South Korea should consider that North Korea might introduce a national health insurance system or allow private health insurance when engaging in inter-Korean exchanges and cooperation, a report said.
Cho Sung-eun, a research fellow at the Future Strategies Research Department of the Korea Institute for Health and Social Affairs (KIHASA), recently released the report on “Changes in North Korea's Public Healthcare and Outlook.”
Due to comprehensive sanctions and the lack of materials that ensued, the North Korean authorities cannot introduce new technologies in the healthcare sector and modernize facilities and equipment, according to Cho.
As the North’s system has limitations to mobilize supplies in full capacity, the universal health care is available only partially, and the medical delivery system does not meet the patients’ needs due to the shortage of drugs and medical devices, he added.
Cho went on to say that even though the North’s authorities are fully aware of the situation and strive to improve it, their typical top-down and showy activities do not yield meaningful achievements.
In the Seventh Congress of the Workers’ Party of Korea, the North’s authorities ordered an upgrade of military and civilian hospitals as a base for medical care of the local community. In the 2019 New Year speech, North Korean Leader Kim Jong-un emphasized the need for modernization of the healthcare sector.
“Rodong Sinmun articles repeatedly show headlines that highlight the superiority of the socialist public health system. It seems the North Korean authorities are viewing that the vulnerability of basic medical care hurts the stability of the socialist system,” Cho said.
An article headlined “Assuring the supply of materials for pharmaceutical products is equal to protecting socialism” shows that the North is aware of the serious state of the medical sector, he added.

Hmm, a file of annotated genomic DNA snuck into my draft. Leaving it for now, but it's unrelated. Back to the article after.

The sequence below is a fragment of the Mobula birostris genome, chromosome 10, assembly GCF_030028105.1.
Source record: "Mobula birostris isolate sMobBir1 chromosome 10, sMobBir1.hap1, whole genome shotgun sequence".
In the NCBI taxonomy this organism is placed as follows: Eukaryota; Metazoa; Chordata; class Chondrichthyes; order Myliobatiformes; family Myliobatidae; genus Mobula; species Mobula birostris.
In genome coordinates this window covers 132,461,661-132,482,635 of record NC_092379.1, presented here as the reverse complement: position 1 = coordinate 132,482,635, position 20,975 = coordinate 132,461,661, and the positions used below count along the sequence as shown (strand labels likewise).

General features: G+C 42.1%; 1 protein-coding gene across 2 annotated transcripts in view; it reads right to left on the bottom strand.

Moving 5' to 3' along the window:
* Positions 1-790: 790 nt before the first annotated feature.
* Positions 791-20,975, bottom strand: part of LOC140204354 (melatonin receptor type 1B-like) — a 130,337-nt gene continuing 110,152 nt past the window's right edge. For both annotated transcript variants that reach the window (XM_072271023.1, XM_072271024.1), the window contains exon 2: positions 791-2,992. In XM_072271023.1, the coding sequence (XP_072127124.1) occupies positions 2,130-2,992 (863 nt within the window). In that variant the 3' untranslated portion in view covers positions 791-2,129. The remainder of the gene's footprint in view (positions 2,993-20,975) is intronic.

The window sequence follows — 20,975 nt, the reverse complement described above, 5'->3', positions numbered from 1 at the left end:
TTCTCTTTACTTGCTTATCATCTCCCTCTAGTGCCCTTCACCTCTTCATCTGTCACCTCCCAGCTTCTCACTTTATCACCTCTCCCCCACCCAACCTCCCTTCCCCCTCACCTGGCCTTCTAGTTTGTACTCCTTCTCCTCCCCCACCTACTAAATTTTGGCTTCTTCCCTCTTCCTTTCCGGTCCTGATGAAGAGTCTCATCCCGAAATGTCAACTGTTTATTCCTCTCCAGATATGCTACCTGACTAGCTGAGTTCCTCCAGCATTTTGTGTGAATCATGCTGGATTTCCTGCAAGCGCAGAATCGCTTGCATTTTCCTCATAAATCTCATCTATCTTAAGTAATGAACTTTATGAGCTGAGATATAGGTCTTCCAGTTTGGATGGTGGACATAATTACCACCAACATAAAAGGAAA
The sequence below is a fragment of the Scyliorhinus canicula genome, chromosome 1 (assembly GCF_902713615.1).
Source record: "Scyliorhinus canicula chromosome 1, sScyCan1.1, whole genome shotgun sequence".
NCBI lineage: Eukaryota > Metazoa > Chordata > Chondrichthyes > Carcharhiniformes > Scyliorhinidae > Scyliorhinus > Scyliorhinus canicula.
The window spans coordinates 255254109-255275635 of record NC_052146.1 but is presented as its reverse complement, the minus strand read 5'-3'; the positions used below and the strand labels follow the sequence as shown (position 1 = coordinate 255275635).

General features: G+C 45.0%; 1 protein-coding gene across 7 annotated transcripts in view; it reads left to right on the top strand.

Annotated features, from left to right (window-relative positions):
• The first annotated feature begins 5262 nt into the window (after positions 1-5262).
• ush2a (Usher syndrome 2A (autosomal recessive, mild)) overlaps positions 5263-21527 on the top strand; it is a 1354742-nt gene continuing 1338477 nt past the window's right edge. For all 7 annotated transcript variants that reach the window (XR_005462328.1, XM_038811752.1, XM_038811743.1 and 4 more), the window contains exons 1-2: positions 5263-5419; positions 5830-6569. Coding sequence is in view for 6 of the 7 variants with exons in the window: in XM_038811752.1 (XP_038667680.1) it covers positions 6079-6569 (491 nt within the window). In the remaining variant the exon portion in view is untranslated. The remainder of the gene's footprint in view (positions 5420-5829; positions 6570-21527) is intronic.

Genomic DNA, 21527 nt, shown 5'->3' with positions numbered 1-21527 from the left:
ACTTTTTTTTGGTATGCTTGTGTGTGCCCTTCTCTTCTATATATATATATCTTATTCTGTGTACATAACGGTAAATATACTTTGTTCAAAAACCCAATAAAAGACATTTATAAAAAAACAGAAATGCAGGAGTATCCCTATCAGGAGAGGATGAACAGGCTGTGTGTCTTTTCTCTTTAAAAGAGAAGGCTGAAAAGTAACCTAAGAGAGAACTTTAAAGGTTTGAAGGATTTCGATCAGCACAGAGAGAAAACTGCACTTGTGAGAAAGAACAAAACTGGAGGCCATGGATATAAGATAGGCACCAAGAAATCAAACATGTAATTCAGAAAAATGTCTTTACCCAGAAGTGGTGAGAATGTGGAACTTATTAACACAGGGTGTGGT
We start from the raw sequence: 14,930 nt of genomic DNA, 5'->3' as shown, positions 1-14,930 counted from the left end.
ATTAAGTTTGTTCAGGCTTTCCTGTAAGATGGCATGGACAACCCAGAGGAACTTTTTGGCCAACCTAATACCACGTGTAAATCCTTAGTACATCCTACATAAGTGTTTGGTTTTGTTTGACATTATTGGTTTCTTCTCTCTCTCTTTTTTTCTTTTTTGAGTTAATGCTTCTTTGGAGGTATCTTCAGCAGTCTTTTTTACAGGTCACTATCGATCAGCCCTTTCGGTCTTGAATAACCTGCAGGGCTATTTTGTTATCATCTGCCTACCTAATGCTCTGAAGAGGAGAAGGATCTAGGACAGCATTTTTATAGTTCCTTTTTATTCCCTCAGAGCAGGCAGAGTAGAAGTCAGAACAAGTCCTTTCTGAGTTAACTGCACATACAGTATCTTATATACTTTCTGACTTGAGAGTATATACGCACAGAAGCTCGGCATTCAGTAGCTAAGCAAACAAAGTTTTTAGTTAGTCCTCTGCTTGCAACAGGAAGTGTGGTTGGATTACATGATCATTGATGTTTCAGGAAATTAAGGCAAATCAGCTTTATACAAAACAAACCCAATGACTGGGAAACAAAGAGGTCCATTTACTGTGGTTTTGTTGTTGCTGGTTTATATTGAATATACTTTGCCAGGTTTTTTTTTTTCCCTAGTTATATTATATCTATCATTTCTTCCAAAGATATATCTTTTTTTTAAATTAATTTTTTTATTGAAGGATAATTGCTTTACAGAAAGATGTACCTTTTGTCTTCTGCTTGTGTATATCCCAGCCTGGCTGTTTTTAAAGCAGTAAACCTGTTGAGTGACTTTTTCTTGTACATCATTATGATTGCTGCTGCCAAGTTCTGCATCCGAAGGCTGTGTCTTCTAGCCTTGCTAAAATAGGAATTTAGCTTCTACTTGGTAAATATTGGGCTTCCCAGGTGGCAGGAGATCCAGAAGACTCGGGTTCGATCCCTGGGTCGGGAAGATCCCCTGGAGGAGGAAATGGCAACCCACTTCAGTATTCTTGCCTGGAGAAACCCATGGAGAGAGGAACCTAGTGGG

Cho’s report also said that sanctions against the North were causing a drug supply problem because imports of drugs and raw materials were banned, in addition to the North’s incompetency in drug making.
Such problems caused insufficient treatments for North Korean residents, he said. He took an example of “Jeongtongpyeong,” a Chinese-made narcotics-based pain killer banned in Korea, which North Koreans take it as a magic cure for every illness.
As other socialist countries shifted their health system to health insurance based one, North Korea could also adopt a similar system, Cho noted.
He said China, Vietnam, and socialist East European countries all adopted various types of health insurance including private ones to replace their centralized state-funded healthcare systems.
Cho predicted that the need for international support and exchanges to build a sustainable healthcare system in the North would increase.
Inter-Korean healthcare exchanges need detailed and concrete partnership instead of simple reliefs and aids. Real recovery of the North’s public health system can start with a change in overall governance and software, not with hardware,” he added.
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